The academic job market for history and for economics

During the 2009-10 academic year, the number of positions listed with the American Historical Association dropped by 29.4 percent, according to a study the group will release today. That follows a 23.8 percent drop the year before. Last year, the association announced that the number of listings it received — 806 — was the smallest in a decade; this year's total of 569 marks the smallest number in 25 years.

But in data also being released this week, the American Economic Association is announcing that its job listings in 2010 recovered from a 21 percent decline in 2008. Further, the number of academic jobs exceeded the number in 2008. (Economics job listings include positions in the finance and consulting industries, in addition to academic slots.)

Here is more.  And:

…The total number of listings with the AEA rose to 2,842 in 2010, up from 2,285 in 2009, and only 43 jobs shy of the 2008 total. Because many of the 2008 openings that were listed were for searches that were subsequently called off, the AEA report — prepared by John J. Siegfried, secretary-treasurer of the association — says that it believes job openings are now above 2008 levels.

New academic jobs increased to 1,884 in 2010, up from 1,512 in 2009, and now exceed 2008 totals by 24. The vast majority of the academic jobs are at universities with graduate programs.

The top area of specialization in job listings, by far, was mathematical and quantitative methods, followed by microeconomics, macroeconomics and financial economics, international economics, and macroeconomics and monetary economics.

Comments

Hmmm. Well, at my institution the hiring slow-down ended THIS year, not 09-10. We're advertising 11 tenure track jobs this year (approx 175 FTE faculty, 2000 students). Expect to see recovery across the humanities soon.

Markets don't clear in the academic profession because of tenure. Tenure is viewed as a fixed cost decision, and unless the institution foresees clear future demand, procurement of additional tenured faculty is constrained.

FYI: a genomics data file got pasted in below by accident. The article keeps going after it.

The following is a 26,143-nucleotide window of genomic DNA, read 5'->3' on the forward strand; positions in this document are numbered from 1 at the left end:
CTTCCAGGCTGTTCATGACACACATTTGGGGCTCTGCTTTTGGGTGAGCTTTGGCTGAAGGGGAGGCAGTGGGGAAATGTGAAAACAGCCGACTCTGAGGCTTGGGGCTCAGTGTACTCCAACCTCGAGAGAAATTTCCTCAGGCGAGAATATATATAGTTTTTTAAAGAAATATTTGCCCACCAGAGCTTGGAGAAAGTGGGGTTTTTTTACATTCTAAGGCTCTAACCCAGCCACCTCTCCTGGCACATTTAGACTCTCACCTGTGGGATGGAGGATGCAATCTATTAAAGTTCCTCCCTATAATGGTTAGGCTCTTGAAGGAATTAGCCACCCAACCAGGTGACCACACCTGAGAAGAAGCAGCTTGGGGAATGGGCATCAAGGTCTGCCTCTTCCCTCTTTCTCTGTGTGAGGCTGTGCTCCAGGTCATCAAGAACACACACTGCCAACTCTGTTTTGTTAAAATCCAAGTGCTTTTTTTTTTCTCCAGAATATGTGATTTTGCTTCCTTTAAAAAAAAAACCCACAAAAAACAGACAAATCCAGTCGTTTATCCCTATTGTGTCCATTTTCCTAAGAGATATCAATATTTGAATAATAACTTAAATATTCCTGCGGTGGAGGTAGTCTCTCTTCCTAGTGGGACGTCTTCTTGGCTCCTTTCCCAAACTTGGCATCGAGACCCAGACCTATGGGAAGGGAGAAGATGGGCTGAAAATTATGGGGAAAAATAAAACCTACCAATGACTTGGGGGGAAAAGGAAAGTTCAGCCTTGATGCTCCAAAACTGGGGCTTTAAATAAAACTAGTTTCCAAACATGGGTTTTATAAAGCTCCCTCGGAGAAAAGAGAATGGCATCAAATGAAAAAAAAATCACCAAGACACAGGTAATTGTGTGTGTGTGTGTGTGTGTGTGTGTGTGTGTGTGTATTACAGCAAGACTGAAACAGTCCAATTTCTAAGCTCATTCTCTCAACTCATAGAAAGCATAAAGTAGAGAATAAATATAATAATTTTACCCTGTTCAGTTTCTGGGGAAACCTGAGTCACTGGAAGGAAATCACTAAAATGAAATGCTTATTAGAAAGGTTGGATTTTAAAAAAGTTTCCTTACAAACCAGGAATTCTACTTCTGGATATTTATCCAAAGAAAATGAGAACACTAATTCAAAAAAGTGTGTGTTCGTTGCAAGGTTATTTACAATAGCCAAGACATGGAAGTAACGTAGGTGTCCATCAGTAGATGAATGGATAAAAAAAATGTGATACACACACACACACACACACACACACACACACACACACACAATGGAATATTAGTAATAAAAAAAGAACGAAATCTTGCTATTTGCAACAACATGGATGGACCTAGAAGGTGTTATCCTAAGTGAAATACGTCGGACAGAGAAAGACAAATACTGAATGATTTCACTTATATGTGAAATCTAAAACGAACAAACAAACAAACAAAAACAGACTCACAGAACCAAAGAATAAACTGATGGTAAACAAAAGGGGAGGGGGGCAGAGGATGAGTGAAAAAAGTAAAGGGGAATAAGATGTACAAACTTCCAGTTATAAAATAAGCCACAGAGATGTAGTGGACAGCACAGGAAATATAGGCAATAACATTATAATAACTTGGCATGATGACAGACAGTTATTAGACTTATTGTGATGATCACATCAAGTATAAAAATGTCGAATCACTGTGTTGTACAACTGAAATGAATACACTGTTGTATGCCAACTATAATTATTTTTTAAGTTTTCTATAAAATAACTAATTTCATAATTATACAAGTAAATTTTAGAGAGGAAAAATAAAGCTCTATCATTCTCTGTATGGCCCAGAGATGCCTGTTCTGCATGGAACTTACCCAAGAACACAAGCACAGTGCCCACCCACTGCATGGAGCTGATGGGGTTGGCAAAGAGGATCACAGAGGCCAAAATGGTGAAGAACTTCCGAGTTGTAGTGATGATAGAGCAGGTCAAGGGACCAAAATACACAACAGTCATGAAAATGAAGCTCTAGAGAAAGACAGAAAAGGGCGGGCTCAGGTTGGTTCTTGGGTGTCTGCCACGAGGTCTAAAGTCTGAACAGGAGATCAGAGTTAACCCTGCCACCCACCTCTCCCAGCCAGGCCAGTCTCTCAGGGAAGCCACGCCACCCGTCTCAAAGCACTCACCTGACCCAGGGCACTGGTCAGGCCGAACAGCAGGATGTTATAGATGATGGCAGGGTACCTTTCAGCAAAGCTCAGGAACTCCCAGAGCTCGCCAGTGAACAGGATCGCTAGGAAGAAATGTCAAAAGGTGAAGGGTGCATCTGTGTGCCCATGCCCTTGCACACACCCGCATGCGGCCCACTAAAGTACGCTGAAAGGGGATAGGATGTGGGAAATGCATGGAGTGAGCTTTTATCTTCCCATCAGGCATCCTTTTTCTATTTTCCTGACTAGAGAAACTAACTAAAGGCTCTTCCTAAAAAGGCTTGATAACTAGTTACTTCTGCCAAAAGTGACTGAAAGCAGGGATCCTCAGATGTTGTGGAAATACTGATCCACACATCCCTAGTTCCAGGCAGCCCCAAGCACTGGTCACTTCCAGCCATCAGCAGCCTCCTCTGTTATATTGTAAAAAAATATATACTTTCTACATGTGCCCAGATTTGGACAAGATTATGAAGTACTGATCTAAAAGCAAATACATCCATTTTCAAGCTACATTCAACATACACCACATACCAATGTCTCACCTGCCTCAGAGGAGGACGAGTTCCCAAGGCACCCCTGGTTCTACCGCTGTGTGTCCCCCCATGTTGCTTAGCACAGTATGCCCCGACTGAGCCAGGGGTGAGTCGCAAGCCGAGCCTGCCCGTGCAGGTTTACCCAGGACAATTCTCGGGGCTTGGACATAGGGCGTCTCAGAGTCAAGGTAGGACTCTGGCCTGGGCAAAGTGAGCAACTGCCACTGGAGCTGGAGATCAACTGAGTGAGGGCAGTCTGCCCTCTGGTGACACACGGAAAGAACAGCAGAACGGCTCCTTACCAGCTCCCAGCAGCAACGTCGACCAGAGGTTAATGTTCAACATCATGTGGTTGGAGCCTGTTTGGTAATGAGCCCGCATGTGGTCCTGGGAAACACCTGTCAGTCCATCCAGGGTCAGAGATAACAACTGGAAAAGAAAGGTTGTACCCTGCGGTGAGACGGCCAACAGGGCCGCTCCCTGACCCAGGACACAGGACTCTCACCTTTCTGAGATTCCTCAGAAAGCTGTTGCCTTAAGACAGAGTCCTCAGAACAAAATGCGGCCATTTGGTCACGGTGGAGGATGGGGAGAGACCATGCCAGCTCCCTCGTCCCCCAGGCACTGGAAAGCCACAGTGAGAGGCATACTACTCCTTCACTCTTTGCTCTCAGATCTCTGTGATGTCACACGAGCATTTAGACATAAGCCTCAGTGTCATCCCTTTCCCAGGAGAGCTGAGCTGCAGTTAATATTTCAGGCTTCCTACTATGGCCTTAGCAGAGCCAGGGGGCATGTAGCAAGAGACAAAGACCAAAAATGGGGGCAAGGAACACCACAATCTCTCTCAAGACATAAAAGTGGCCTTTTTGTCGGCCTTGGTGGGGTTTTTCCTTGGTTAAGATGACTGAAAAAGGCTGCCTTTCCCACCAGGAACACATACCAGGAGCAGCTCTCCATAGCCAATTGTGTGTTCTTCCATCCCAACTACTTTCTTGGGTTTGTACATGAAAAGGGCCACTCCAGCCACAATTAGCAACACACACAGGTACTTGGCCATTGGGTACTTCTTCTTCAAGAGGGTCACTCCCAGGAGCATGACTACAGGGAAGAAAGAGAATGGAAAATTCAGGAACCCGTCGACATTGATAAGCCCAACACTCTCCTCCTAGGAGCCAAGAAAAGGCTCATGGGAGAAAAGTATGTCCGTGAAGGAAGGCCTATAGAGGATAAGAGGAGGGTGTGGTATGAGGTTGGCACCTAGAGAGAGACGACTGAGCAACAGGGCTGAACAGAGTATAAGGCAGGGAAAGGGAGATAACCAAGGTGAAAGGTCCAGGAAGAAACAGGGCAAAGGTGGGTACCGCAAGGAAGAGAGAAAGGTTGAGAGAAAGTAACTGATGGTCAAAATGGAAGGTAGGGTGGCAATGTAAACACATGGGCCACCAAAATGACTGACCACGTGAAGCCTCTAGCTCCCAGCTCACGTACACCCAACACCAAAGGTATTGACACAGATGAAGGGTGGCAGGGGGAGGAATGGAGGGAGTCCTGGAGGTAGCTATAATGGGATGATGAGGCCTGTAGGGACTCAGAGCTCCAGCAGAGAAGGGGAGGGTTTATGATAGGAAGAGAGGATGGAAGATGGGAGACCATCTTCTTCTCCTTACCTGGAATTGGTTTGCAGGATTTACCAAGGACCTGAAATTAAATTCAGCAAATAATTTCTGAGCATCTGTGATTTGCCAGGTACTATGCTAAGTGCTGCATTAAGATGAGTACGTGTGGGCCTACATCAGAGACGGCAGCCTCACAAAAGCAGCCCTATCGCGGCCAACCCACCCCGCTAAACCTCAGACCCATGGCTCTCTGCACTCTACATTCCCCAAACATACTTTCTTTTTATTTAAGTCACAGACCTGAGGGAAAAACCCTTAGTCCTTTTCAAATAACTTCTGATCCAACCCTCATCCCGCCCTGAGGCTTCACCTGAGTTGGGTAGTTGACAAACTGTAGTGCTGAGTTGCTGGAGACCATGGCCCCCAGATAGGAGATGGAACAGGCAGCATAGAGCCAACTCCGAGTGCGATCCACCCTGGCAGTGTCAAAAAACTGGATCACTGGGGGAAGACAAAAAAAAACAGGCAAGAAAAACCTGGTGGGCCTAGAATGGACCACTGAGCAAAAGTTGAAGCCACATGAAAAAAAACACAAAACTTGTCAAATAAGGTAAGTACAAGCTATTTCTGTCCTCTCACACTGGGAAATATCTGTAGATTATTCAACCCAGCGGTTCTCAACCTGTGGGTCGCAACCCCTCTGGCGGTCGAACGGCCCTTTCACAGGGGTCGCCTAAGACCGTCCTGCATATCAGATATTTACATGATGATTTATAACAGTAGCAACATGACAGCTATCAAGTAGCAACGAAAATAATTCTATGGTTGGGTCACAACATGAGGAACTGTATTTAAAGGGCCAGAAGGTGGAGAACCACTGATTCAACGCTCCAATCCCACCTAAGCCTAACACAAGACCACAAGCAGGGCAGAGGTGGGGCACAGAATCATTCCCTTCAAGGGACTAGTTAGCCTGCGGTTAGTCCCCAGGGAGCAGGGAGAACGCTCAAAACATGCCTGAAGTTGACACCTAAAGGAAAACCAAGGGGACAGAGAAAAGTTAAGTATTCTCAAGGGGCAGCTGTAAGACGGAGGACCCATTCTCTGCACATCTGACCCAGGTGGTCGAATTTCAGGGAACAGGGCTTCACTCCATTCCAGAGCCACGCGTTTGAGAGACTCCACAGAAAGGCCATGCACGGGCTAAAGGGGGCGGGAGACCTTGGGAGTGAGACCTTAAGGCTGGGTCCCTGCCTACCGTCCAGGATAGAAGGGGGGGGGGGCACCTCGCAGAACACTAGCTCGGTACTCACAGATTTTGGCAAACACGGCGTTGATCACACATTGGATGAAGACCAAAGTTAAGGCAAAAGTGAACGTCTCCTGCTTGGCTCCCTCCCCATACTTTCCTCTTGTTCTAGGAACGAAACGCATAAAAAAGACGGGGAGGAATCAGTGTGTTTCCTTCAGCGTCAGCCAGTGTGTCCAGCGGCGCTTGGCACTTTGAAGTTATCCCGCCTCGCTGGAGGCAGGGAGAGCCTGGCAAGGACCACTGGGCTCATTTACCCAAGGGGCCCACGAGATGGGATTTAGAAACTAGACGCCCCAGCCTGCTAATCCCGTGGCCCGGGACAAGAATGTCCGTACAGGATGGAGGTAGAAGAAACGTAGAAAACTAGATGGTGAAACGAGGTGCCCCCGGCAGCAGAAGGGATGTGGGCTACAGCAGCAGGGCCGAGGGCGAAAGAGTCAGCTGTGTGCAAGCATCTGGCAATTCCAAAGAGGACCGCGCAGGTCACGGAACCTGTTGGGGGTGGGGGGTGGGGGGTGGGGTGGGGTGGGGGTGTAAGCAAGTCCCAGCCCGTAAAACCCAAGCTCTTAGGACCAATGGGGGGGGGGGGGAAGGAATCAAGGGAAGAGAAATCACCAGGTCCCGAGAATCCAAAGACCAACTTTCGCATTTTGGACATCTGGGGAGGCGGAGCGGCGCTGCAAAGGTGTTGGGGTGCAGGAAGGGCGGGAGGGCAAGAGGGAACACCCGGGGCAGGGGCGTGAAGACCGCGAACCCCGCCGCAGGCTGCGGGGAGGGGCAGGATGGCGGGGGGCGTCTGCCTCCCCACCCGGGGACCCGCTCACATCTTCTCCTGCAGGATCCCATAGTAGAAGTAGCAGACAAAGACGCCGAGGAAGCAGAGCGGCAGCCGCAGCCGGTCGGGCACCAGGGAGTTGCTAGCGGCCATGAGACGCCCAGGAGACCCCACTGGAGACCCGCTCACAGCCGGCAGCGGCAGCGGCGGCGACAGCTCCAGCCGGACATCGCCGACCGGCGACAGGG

On top of that, because of age discrimination statutes (which were not in effect when tenure for now older faculty members were granted), you have very old tenured faculty who do little research blocking the advancement of younger untenured faculty.

So, when this website talks about the glory of the market, it should look introspectively and advocate for the abolishment of tenure.

Certainly people should have insisted that "age discrimination statutes" and tenure are a combination that is both lousy in practice and improper in principle.

Basically, tenure is a perk. Abolishing tenure means faculty will ask for more money. Is that really what universities want?

Of course not. Universities are run by professors for professors' profits. For most, security and good pay is a lot more preferable than no security and higher pay. Without tenure, universities can't afford to pay a lot higher to most anyway, resulting in a drop in the number of professors jobs. Obviously, professors don't like smaller market with no security - hence they'd rather have secure sinecures.

Sadly, top demand is for the most useless and most irrelevant parts of econ. As expected the crisis has only increased demand for publication over insight.

"a PhD is suicide"

No, after suicide you don't have to pay off your student loans.

But seriously,
(1) what is the market for PhD's in an area? Economists can work for banks. Psychologists can work for marketing firms. Statisticians have similar, perhaps broader opportunities. Other fields have few options outside academia.
(2) With those outside options, a PhD is often no better than ABD or a master's.

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